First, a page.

Sitatapatra: Vajra Ushnisha Sitatapatra (Tibetan: dor je tsug tor dug kar mo. English: The White Parasol One of the Vajra Crown Protuberance [of the Buddha]). This painting was commissioned in 1864 by a loving husband to honour the memory of his deceased wife.
Sanskrit: Sitatapatra Tibetan: Dug kar mo
White in colour with 1000 faces, 1000 hands, 1000 legs and 10,100,000 (ten million one hundred thousand) eyes. The main face in front is white with 199 white faces above, to the left is a vertical row of yellow faces, to the right is a vertical row of green faces, on both sides are red faces and on top of those are 200 more blue faces. Each face has three eyes and each set of coloured faces displays a different expression. In the first pair of hands the right holds a Dharma Wheel in the Refuge Giving mudra (gesture) and the left holds an arrow together with the handle of a parasol, held to the heart, unfurled above on the right side. She is adorned with various jewel ornaments and wears upper and lower silk garments of assorted colours.
A further 99 pairs of hands hold in the right a Dharma Wheel and an arrow in the left. The remaining 400 hands on the right hold a vajra, jewel, lotus and visvavajra (double vajra), 100 of each object. The remaining 400 hands on the left hold a bow, sword, lasso and hook, again 100 of each object. The 500 legs on the left side are extended above worldly deities and a host of animals and the legs on the right are bent and press down on all worldly troubles, daemons and animals. All the limbs and parts of her body are covered with large staring eyes, flashing like lightning, earnestly longing out of compassion for sentient beings. She stands upon a lotus and is completely surrounded by the flames of pristine awareness. Two offering bowls of peaceful articles and fruit are placed directly below the lotus seat.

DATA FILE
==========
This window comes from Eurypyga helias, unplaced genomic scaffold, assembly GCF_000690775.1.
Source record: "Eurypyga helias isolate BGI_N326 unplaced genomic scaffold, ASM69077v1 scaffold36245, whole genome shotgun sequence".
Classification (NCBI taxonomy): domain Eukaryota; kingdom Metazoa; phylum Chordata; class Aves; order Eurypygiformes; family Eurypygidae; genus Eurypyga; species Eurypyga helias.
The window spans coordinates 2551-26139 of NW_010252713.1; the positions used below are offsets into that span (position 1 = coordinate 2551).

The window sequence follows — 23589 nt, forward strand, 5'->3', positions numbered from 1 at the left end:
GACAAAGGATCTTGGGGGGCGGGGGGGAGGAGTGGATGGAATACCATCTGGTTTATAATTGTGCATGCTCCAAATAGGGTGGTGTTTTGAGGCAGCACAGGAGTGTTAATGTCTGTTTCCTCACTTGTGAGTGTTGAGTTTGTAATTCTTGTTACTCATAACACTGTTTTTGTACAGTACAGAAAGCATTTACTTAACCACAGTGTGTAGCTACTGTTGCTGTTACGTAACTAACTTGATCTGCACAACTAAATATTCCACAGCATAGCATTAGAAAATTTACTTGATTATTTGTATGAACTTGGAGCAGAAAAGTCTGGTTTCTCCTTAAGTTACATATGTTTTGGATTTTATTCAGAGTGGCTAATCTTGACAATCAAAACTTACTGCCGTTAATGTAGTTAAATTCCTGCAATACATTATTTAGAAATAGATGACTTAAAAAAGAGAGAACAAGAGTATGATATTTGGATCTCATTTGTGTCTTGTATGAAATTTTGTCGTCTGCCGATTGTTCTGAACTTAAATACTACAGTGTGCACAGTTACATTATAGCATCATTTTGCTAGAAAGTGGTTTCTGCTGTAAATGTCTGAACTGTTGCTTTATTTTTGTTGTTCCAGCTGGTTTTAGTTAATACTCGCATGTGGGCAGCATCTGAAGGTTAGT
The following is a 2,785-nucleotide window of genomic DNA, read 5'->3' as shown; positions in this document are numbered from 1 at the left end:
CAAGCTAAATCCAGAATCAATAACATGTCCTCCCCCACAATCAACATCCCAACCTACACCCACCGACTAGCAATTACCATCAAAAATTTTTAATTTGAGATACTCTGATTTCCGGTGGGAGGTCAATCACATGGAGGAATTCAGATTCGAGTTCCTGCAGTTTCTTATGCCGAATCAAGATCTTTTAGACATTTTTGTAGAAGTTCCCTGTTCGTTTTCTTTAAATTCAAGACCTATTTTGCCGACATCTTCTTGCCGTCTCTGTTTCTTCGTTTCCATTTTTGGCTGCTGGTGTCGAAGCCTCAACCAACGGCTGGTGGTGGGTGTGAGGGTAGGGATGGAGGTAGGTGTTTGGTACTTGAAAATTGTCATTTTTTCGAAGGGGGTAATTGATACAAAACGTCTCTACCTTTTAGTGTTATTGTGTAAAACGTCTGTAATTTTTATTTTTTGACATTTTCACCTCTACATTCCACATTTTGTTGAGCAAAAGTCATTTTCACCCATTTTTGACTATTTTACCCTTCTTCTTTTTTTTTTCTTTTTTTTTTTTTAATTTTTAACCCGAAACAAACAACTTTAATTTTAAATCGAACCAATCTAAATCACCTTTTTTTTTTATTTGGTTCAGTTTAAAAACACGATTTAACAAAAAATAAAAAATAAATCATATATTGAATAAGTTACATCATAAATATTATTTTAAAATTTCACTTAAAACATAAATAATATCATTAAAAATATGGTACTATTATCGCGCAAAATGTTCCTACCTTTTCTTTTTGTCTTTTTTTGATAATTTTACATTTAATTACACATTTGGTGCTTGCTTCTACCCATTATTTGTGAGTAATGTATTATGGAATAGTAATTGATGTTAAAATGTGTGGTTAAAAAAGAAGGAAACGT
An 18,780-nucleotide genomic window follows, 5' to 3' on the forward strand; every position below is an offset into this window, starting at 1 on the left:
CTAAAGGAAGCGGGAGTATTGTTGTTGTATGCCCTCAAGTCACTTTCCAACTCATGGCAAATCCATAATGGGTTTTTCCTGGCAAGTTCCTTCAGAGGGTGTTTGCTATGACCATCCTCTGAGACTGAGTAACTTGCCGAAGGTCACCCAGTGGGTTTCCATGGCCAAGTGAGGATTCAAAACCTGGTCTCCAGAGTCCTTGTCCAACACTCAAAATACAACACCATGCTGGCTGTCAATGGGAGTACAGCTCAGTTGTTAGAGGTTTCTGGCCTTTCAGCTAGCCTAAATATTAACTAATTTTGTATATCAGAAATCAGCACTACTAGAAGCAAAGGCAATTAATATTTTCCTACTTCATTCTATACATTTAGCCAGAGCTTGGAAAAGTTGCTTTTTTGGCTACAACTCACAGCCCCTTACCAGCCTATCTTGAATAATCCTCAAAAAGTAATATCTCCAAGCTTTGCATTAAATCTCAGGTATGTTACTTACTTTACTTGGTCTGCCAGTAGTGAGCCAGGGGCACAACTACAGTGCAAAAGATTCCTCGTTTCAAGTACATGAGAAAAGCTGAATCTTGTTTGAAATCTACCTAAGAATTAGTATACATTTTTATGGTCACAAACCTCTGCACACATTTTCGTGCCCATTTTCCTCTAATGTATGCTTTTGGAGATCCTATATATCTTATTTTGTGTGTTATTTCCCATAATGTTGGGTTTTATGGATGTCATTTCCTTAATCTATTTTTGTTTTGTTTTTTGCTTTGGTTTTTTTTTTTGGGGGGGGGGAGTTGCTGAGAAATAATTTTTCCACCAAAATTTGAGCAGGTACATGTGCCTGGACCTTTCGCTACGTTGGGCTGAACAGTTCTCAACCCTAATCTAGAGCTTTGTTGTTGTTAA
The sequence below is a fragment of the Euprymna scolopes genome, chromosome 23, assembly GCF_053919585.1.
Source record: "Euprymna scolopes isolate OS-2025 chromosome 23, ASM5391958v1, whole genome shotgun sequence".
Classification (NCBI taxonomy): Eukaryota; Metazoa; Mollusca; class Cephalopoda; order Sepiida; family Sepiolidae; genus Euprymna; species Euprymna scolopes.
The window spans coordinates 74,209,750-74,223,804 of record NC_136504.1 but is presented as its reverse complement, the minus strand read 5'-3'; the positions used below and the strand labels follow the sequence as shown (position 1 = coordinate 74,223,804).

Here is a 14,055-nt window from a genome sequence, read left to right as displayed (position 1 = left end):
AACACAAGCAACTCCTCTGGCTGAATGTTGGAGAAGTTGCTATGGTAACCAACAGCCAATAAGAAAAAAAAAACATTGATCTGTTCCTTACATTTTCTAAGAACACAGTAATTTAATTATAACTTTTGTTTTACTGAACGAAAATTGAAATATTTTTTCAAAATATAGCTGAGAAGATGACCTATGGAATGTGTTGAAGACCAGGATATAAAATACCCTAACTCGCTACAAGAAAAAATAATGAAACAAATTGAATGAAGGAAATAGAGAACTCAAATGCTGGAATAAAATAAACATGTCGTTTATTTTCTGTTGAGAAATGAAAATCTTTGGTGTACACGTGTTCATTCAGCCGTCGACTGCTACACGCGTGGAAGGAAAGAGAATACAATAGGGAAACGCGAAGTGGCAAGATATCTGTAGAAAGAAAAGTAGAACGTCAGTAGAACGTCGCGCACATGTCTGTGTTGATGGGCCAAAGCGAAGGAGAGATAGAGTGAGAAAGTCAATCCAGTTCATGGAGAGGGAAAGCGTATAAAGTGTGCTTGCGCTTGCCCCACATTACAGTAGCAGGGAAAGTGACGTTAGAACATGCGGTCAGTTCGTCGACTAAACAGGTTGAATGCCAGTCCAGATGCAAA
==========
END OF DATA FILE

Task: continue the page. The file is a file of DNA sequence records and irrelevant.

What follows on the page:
Along the top are seven buddhas each with one face and two hands, wearing monastic robes, and performing various mudras; each resting upon a moon disc and lotus seat. At both sides, slightly below, are two flying goddesses, presenting offerings of flower garlands with both hands.
Along the bottom are the Three Mahakala Brothers (Tib.: gon po che sum), black in colour, wrathful, with one face and two hands holding a curved knife held aloft in the right and a skullcup in the left. Supported in the bend of the elbow is a sandalwood staff vertically standing. They wear bone ornaments, long linen garments of various colours, Mongolian boots and each stands above a corpse, sun disc and lotus seat, enclosed in the flames of wisdom. On either side of the central Mahakala two couples kneel in a gesture of petitioning.
The practice of Sitatapatra is common to both Nyingma and Sarma. According to the Sarma Schools she belongs to the Kriya Classification of Tantra. From the variety of forms in which she appears, one faced, three faced and thousand faced, this is the most popular and most commonly rendered in artistic representation, usually in painting and cast metal.
Sarma Lineage: Buddha Tathagata, Ushnisha Sitatapatra, Vajrapani, Dasa Samadhi, Chandragomin, Giravati, Vajra Tikshna, Padma Angkusha, Brahmin Ratna Vajra, Jetari, Vajrasana the Senior and Younger, Bari Lotsawa, Denma Kyura Akyab, Sachen Kunga Nyingpo (1092-1158), etc.
This is a good example of an indigenous Tibetan painting with well formed figures and a fearless use of colour. The background is rich with a landscape made lively with stylized foliage and waterfalls.
Jeff Watt 6-98